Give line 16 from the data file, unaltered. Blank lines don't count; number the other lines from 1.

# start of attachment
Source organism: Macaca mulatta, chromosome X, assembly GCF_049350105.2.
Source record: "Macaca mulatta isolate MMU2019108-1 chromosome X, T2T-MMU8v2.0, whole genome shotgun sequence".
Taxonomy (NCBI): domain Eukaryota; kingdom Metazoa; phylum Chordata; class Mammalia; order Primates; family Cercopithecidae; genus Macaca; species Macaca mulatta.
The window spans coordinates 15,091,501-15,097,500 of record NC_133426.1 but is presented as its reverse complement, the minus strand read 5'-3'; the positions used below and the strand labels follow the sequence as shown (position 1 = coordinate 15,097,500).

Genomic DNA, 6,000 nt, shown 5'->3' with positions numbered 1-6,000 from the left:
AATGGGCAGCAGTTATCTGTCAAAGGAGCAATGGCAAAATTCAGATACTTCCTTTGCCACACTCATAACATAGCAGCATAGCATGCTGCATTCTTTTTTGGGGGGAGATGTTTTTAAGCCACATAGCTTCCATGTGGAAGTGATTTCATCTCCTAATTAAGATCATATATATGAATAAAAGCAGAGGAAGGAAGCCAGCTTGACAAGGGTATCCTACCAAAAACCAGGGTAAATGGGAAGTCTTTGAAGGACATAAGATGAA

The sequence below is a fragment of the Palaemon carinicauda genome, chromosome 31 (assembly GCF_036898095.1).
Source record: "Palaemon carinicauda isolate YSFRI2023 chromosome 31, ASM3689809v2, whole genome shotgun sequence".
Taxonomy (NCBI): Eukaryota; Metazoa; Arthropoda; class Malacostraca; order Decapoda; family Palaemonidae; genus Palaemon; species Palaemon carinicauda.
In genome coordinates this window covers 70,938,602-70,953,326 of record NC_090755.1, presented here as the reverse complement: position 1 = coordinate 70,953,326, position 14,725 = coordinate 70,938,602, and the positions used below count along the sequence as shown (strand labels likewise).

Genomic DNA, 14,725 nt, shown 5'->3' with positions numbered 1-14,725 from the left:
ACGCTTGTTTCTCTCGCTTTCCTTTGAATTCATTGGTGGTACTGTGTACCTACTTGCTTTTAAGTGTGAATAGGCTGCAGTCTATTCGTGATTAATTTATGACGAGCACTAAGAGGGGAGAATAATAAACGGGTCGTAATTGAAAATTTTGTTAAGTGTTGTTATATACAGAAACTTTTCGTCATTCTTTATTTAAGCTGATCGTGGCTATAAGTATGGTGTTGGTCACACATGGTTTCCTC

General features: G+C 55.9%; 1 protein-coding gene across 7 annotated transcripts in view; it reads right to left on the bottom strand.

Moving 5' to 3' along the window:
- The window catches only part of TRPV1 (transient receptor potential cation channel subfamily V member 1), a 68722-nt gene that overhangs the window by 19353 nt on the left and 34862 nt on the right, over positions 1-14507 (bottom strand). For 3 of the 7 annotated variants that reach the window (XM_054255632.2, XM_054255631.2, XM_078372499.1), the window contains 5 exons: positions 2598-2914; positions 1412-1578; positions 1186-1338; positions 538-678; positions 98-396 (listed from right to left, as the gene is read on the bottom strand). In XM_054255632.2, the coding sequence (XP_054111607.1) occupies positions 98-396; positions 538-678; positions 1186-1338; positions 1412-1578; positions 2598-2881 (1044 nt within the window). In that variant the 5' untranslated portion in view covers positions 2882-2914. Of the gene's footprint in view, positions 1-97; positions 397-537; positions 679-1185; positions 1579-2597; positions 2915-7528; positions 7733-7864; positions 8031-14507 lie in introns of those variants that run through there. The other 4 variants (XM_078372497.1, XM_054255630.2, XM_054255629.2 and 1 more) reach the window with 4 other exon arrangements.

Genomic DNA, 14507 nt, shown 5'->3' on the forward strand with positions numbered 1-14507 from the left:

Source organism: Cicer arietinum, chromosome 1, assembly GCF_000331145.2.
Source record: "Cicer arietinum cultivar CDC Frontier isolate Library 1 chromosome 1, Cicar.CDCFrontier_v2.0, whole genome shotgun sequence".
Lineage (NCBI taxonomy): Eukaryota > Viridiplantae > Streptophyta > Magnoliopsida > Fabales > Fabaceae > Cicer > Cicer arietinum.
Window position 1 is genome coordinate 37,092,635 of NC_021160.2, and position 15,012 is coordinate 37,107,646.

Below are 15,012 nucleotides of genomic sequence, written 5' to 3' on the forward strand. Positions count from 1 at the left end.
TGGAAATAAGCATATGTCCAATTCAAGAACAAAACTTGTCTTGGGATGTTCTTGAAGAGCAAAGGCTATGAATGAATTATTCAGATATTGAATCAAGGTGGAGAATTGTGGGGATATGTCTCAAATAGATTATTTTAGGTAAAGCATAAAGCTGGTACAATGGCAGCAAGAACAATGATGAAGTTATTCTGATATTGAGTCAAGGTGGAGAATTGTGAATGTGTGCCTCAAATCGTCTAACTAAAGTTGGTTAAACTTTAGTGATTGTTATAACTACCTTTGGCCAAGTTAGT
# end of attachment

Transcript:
Genomic DNA, 14507 nt, shown 5'->3' on the forward strand with positions numbered 1-14507 from the left: